Colliers International have released a new report on CEE migration patterns entitled “Labour Force Boomerang” The report states:
The emigration of at least 7 million mainly young people to Western Europe has negative demographic and economic consequences for the CEE-6 countries. Labour shortages and wage inflation are impacting CEE-6 economies and real estate markets even in 2017. We believe that the emigration wave has peaked and that workers will start to return eastwards to CEE-6: we term this dynamic the “labour force boomerang”.
Every skilled worker returning adds to productivity and growth (good for industrial/office demand), tax take, demand for consumer products (good for retail/logistics sectors as demand from mid-high spend consumers is boosted) and their experiences of living as citizens in Western Europe should aid the progress of CEE societies.
Workers, families and students left the CEE-6 countries to earn higher wages but also to experience what they perceived as a “better life”. The economic impulse to move was clear in most cases. As was the desire to try a life in a more “advanced”, yet unfamiliar society. We address the pull of the homeland and the “tug-of-war” equation shifting in CEE’s favour with a “SWOT” analysis.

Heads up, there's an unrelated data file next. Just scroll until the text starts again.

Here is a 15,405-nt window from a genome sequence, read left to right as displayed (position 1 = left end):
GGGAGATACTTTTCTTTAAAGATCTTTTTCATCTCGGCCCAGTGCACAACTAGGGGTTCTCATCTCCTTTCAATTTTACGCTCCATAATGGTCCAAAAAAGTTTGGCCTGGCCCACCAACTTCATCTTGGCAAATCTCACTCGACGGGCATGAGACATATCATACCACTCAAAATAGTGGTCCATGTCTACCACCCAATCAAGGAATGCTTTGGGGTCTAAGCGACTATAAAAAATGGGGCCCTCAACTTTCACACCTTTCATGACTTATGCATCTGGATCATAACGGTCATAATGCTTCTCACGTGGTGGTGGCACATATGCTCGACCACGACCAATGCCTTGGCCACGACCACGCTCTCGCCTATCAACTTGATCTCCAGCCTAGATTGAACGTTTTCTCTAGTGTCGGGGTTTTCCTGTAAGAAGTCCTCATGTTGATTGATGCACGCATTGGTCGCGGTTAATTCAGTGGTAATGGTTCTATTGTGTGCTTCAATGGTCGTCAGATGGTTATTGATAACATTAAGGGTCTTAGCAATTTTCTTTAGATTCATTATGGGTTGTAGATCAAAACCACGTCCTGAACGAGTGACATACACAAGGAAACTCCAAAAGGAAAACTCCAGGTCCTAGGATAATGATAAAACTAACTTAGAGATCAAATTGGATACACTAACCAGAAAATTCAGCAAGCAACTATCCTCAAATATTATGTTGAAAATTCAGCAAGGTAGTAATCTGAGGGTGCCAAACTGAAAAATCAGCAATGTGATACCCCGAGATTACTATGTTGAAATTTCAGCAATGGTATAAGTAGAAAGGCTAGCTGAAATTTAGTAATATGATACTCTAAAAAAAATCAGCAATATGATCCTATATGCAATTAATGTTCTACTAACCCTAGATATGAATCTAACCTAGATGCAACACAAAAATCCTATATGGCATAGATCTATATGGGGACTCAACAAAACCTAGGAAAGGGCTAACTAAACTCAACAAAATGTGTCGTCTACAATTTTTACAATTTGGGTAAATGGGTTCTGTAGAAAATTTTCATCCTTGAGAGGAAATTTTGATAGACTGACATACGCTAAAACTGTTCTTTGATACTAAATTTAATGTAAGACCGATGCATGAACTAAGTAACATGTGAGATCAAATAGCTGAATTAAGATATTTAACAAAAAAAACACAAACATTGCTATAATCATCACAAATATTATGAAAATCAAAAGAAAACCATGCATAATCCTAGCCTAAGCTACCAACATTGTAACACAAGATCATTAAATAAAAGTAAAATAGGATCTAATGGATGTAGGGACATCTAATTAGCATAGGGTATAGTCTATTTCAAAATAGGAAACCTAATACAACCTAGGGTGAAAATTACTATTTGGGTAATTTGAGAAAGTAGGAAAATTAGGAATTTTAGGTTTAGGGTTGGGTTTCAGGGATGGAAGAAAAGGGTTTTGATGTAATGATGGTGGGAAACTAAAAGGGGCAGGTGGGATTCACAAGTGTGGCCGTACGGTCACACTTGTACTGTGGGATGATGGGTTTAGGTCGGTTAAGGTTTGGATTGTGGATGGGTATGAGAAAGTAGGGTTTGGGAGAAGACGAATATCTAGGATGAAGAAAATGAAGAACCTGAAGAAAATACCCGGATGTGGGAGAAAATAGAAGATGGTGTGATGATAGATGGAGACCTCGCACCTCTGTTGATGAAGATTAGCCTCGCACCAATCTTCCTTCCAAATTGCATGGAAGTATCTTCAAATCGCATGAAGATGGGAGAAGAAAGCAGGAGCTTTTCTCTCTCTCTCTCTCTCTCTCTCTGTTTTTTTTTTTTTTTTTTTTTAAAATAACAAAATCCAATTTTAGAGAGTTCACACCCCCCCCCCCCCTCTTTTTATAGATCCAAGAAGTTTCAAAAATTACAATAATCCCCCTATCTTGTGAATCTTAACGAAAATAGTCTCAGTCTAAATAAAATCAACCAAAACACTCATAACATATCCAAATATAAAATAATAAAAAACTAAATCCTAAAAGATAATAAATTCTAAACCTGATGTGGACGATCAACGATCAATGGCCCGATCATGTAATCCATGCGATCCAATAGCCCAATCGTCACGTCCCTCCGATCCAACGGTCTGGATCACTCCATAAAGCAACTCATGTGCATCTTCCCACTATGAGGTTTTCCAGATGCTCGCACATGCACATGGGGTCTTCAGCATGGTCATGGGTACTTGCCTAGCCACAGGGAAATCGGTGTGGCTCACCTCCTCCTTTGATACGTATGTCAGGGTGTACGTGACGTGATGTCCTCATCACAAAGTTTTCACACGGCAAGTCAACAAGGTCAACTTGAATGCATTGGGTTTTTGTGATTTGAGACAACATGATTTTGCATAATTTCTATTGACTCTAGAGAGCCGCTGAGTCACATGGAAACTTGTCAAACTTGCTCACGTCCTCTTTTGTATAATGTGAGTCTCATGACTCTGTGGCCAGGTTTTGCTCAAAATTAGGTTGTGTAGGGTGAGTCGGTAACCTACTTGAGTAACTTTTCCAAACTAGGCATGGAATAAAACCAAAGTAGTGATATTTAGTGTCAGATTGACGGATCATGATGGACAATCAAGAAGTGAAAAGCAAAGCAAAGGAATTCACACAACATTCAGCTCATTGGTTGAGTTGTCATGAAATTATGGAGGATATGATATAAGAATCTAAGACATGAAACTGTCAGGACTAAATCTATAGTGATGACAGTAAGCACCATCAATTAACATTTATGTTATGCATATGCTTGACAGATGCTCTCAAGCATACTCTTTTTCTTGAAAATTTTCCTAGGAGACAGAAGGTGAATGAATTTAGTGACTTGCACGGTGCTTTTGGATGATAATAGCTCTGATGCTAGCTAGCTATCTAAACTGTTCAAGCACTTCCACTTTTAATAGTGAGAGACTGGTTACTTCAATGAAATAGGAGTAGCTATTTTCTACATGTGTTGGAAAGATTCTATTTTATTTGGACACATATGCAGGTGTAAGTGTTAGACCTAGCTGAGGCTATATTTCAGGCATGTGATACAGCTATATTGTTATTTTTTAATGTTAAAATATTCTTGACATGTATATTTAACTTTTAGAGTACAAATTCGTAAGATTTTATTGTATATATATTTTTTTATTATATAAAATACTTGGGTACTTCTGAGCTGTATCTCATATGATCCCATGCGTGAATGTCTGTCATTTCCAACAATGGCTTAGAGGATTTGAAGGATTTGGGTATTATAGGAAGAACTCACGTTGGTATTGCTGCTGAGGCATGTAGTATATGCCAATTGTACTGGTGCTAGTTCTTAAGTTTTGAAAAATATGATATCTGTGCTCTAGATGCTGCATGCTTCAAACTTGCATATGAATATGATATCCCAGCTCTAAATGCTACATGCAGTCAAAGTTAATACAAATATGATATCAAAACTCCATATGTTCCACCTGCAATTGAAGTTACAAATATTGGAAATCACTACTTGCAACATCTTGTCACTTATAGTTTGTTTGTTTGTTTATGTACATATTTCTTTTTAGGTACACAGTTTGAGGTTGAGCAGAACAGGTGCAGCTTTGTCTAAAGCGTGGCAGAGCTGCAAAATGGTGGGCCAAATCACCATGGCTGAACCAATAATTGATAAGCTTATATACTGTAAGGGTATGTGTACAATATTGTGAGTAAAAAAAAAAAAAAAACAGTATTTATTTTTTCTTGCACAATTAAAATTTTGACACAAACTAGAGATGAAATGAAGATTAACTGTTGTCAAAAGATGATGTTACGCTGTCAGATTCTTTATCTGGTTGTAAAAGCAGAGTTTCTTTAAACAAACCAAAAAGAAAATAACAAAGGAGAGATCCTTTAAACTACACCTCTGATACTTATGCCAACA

Looking at the financials, tighter labour markets in CEE are forcing wage inflation for skilled workers especially. Minimum wages are rising significantly (7 percent-c.15 percent) this year in the CEE-6. Currency effects (including a weaker Pound in Brexit Britain) and tax rates are pointing towards a faster closing of the still-yawning net wage differentials over the next 5-10 years. CEE’s cost of living is rising but that factor is increasing faster in places such as the UK. The marginal worker should return.
Emotional factors, such as use of native language or education as young people progress into family status are up to each individual to judge. Arguably, some of the prior CEE “push” factors, such as corruption, political instability and institutional weakness have ebbed somewhat.
OECD data suggest a deterioration in the “quality of life” in some Western European countries. Despite these “push and pull” factors pointing in favour of a repatriation of CEE workers, employee surveys in CEE still point to a desire of young people to follow their peers westward. Only the governments of Hungary and Slovakia are as yet systematically active in this “tug-of-war”, to entice workers back home. Is an opportunity being missed by CEE-6 governments?
Embarking on active policies to retain and attract workers back and continue to improve conditions (and funding) for small businesses, in the physical environment and for society in general would be a good sign.